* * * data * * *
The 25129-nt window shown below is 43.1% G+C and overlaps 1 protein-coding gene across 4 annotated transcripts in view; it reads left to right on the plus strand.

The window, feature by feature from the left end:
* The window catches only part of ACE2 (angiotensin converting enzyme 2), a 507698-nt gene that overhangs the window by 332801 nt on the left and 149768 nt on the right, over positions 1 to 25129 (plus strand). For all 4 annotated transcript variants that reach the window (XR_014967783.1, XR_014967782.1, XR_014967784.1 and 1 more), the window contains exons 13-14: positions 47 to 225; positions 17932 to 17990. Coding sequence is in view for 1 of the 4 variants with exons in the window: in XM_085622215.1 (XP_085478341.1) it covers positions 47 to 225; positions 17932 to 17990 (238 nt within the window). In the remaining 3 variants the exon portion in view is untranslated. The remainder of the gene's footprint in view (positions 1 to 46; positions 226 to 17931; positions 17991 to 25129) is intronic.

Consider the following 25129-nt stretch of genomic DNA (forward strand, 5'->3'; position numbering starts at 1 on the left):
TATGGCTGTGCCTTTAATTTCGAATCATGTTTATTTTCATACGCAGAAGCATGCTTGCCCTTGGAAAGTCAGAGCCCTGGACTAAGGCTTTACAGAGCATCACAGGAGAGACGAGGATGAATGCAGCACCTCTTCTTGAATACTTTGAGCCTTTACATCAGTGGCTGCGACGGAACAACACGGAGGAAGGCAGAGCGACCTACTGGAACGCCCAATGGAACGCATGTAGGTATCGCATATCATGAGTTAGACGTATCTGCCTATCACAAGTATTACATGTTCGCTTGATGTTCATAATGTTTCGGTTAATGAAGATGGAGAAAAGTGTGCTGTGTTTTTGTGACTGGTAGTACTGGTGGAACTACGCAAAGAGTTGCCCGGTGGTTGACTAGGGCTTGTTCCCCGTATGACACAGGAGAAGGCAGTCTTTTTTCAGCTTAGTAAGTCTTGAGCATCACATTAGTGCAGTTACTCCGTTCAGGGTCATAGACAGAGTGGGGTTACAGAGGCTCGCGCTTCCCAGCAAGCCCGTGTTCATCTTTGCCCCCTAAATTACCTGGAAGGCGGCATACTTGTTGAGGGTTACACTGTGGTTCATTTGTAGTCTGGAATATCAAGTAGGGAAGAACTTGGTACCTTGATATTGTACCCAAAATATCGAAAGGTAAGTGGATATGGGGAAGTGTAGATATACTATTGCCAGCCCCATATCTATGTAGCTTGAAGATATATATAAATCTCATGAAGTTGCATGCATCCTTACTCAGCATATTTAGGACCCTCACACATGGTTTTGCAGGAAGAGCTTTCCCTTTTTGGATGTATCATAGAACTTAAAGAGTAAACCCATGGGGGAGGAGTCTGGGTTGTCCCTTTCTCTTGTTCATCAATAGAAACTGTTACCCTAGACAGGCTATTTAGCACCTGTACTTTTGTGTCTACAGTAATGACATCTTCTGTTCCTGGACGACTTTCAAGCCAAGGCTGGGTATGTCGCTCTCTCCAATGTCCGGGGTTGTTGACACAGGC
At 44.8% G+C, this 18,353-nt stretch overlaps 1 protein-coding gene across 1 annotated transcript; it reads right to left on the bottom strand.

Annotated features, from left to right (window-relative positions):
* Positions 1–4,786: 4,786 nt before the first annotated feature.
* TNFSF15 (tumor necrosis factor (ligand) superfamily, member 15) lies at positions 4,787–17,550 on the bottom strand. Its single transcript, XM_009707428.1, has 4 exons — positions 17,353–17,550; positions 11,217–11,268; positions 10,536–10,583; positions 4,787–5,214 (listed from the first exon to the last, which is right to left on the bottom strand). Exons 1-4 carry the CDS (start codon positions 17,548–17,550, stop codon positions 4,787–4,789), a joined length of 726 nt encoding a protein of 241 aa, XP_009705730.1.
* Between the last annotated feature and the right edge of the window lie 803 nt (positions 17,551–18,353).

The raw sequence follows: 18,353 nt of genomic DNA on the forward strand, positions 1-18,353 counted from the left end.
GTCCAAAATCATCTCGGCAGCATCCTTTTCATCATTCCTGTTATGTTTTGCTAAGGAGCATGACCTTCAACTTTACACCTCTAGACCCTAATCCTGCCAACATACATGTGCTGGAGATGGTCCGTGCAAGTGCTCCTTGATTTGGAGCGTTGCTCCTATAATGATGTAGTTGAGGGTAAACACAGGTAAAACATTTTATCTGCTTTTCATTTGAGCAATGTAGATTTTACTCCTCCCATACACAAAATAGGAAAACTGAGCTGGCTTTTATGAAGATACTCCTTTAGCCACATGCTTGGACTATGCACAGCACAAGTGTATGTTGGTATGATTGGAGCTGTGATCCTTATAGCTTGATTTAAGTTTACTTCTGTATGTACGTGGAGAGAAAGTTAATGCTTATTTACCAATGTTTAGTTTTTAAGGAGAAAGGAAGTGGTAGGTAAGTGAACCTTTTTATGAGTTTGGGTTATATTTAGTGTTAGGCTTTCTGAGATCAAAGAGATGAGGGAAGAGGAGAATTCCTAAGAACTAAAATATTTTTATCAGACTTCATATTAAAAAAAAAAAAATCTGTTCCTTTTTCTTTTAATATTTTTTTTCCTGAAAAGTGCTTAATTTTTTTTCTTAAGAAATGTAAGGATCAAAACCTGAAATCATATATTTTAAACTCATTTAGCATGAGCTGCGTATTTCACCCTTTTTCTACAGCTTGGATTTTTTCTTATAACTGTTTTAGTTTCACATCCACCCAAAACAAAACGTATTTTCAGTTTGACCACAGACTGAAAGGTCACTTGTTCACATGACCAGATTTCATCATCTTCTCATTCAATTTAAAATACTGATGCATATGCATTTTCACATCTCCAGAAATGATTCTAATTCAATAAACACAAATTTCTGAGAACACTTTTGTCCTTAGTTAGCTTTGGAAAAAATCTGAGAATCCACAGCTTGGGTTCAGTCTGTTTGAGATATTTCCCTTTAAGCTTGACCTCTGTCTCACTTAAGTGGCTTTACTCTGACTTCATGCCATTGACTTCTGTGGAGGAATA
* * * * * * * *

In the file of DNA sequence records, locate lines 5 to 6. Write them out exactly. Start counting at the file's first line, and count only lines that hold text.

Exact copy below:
TATGGCTGTGCCTTTAATTTCGAATCATGTTTATTTTCATACGCAGAAGCATGCTTGCCCTTGGAAAGTCAGAGCCCTGGACTAAGGCTTTACAGAGCATCACAGGAGAGACGAGGATGAATGCAGCACCTCTTCTTGAATACTTTGAGCCTTTACATCAGTGGCTGCGACGGAACAACACGGAGGAAGGCAGAGCGACCTACTGGAACGCCCAATGGAACGCATGTAGGTATCGCATATCATGAGTTAGACGTATCTGCCTATCACAAGTATTACATGTTCGCTTGATGTTCATAATGTTTCGGTTAATGAAGATGGAGAAAAGTGTGCTGTGTTTTTGTGACTGGTAGTACTGGTGGAACTACGCAAAGAGTTGCCCGGTGGTTGACTAGGGCTTGTTCCCCGTATGACACAGGAGAAGGCAGTCTTTTTTCAGCTTAGTAAGTCTTGAGCATCACATTAGTGCAGTTACTCCGTTCAGGGTCATAGACAGAGTGGGGTTACAGAGGCTCGCGCTTCCCAGCAAGCCCGTGTTCATCTTTGCCCCCTAAATTACCTGGAAGGCGGCATACTTGTTGAGGGTTACACTGTGGTTCATTTGTAGTCTGGAATATCAAGTAGGGAAGAACTTGGTACCTTGATATTGTACCCAAAATATCGAAAGGTAAGTGGATATGGGGAAGTGTAGATATACTATTGCCAGCCCCATATCTATGTAGCTTGAAGATATATATAAATCTCATGAAGTTGCATGCATCCTTACTCAGCATATTTAGGACCCTCACACATGGTTTTGCAGGAAGAGCTTTCCCTTTTTGGATGTATCATAGAACTTAAAGAGTAAACCCATGGGGGAGGAGTCTGGGTTGTCCCTTTCTCTTGTTCATCAATAGAAACTGTTACCCTAGACAGGCTATTTAGCACCTGTACTTTTGTGTCTACAGTAATGACATCTTCTGTTCCTGGACGACTTTCAAGCCAAGGCTGGGTATGTCGCTCTCTCCAATGTCCGGGGTTGTTGACACAGGC
At 44.8% G+C, this 18,353-nt stretch overlaps 1 protein-coding gene across 1 annotated transcript; it reads right to left on the bottom strand.